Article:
“Neil Henry, coach, Cowboys says the handling of doping allegations is a ‘disgrace’. The Cowboys are one of six clubs named in last week’s ACC report into doping in sport. The club has not been audited and was reportedly mentioned only in relation to current players’ past clubs. Henry says ‘it is embarrassing for the NRL to mention that there are six teams’. Henry says that the allegations have been a slight on the club and its fans. NSW police are looking at a league game played in Sydney, suspected of match-fixing. Dr Thilo Kunkel, Griffith University says that more scandals detract from the economic success of the league. John Fahey, president, WADA says that ‘blood passports’ need to be introduced for players.” (TEN News at 5pm – 13/02/2013 5:145pm: Audience: 160,000 viewers). “Dr Thilo Kunkel, Researcher, Griffith University, says the way the NRL and other governing bodies respond to allegations of drug abuse following the ACC investigation will largely determine the future prosperity of their sporting codes. Kunkel interviewed hundreds of soccer, rugby league and Australian rules fans in a project looking into perceptions of football leagues.” (ABC Gold and Tweed Coasts (Gold Coast) 06:30 News – 14/02/2013 6:32 AM) “Dr Thilo Kunkel, Researcher, Griffith University, supports a call by the president of the World Anti-Doping Authority for leading Australian footballers to have biological passports. Kunkel interviewed hundreds of soccer, rugby league and Australian rules fans in a project looking into perceptions of football leagues. Kunkel says biological passports would help restore fans’ faith in various codes as they deal with allegations.” (ABC Gold and Tweed Coasts (Gold Coast) 07:30 News – 14/02/2013 7:33 AM) “Dr Thilo Kunkel, Researcher, Griffith University, says football codes should not panic over ACC findings and allegations of widespread doping. He suggests the quality of leadership can determine the size and strength of the fan base retained during a crisis.” (ABC Gold and Tweed Coasts (Gold Coast) 08:30 News – 14/02/2013 8:31 AM)  

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Leagues undermined when clubs play dirty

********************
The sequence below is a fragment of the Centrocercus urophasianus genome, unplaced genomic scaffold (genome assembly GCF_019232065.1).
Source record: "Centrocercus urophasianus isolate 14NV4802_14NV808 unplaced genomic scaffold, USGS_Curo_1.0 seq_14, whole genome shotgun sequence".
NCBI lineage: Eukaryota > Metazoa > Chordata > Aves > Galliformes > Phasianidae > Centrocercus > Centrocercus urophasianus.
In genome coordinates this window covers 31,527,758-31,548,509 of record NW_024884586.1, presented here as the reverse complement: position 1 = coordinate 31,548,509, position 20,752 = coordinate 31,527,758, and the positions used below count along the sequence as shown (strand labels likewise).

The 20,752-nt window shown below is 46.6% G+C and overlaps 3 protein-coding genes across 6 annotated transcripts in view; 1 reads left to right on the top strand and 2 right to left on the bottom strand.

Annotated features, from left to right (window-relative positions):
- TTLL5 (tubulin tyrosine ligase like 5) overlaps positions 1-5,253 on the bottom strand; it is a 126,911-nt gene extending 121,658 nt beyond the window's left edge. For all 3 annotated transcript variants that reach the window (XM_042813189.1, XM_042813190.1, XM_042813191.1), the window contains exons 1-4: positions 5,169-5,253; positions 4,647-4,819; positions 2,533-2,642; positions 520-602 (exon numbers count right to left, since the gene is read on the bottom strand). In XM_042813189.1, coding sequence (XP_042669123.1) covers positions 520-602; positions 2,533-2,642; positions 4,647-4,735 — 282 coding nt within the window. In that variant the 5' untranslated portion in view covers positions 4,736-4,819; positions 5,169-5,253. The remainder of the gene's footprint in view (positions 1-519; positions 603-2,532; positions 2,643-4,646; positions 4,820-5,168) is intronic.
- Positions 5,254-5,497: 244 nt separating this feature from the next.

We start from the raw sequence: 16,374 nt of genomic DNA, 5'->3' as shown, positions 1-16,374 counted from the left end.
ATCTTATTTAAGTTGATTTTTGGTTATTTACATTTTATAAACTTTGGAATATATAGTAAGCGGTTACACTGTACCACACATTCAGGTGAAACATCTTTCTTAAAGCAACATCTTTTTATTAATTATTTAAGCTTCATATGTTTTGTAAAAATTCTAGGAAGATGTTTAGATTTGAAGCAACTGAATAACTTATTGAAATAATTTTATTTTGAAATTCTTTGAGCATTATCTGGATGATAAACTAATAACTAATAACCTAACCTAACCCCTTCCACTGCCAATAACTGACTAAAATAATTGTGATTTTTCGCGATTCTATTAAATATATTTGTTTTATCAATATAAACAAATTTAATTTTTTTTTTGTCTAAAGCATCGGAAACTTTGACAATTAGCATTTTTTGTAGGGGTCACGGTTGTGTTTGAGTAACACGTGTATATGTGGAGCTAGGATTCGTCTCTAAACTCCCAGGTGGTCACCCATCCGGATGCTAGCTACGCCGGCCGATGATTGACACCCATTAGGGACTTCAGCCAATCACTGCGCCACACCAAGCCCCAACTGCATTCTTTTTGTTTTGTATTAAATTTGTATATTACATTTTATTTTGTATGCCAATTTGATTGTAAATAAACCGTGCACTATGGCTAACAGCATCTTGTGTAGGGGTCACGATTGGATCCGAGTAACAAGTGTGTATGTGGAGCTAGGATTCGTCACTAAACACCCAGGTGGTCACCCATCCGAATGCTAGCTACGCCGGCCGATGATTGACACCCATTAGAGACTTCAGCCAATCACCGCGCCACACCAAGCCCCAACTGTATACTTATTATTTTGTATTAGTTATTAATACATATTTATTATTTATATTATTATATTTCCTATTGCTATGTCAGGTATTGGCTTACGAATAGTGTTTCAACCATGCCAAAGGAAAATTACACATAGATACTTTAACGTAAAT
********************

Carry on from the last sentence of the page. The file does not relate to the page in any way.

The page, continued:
Leagues undermined when clubs play dirty written by Stephen O’Grady February, 13th, 2013 “As six NRL clubs slipped into the glare of the Australian Crime Commission’s spotlight this week, so too did their parent league. The fate of clubs like the North Queensland Cowboys, Manly Sea Eagles and Newcastle Knights in the days and weeks ahead will have a bearing on public perceptions of the National Rugby League. The NRL’s leadership – or lack of leadership – during the fallout from the ACC investigations will also have a major bearing on fans’ perceptions of its member clubs – not only those under investigation – and their likelihood to attend games and emotionally commit during the forthcoming season. This connection between the parent league and its member clubs may seem the most obvious of links but it is one that has not been academically investigated or established previously. A Gold Coast-based researcher at Griffith University’s Department of Tourism, Sport and Hotel Management has now confirmed the major influence a parent league has on its constituent clubs, and vice versa. Fans of the NRL, AFL, A-League and English Premier League participated in the four-year research project, which involved in-depth interviews, two online questionnaires eliciting more than 1600 responses and consultation with online A-League fan forums which involved 420 respondents. The final stage of the research focused solely on soccer’s A-League where Dr Thilo Kunkel engaged with online fan forums around Australian to study the influence of the A-League on clubs and how this influence extended to the consumers’ perception of the teams in the league. The attitudes of fans were studied in relation to the league and in relation to the team, as was the social acceptability of supporting a team, and the fan’s capacity – through time and money – to support their team by attending their games. “The first major finding of the research is the strong influence a league has on the marketing and strategic brand management of teams in that league,” German-native, Dr Kunkel, says. “The league has a major bearing on the attitude of fans towards teams within the league. “If a league is going well, its teams tend to go well. If the league is not going so well, the teams tend not to go so well. The connection works the other way too. Teams are representative of their league, notably when they do well. “By the same token a scandal around a team or an individual player within a team has a bearing on the league and, by extension, on the rest of the teams in the league. “This may come be borne out during the weeks ahead as teams are publicly scrutinised in relation to drugs and corruption in sport. The intrinsic connection means the league and other member teams will be impacted if one or more teams are in the news for the wrong reasons. “The second major finding of my research is that it is very important for a league to provide a brand framework and brand alignment structure for the teams in the league. The teams can build and market themselves using this, while also establishing their own brand by differentiating themselves from other teams and building their own unique identity. “The third significant finding shows the league has a major influence on attitudes towards teams and whether fans attend club games. The league plays a big part in this through its strategic involvement in areas like match schedules, stadium lease contracts, and guidelines on how teams should treat their fan bases. “The league needs to guide its teams’ match-day management and marketing. The teams need to not only make it convenient and affordable for people to attend a game but also communicate this to their fans. This will boost game attendance, which will help both the teams and the league.”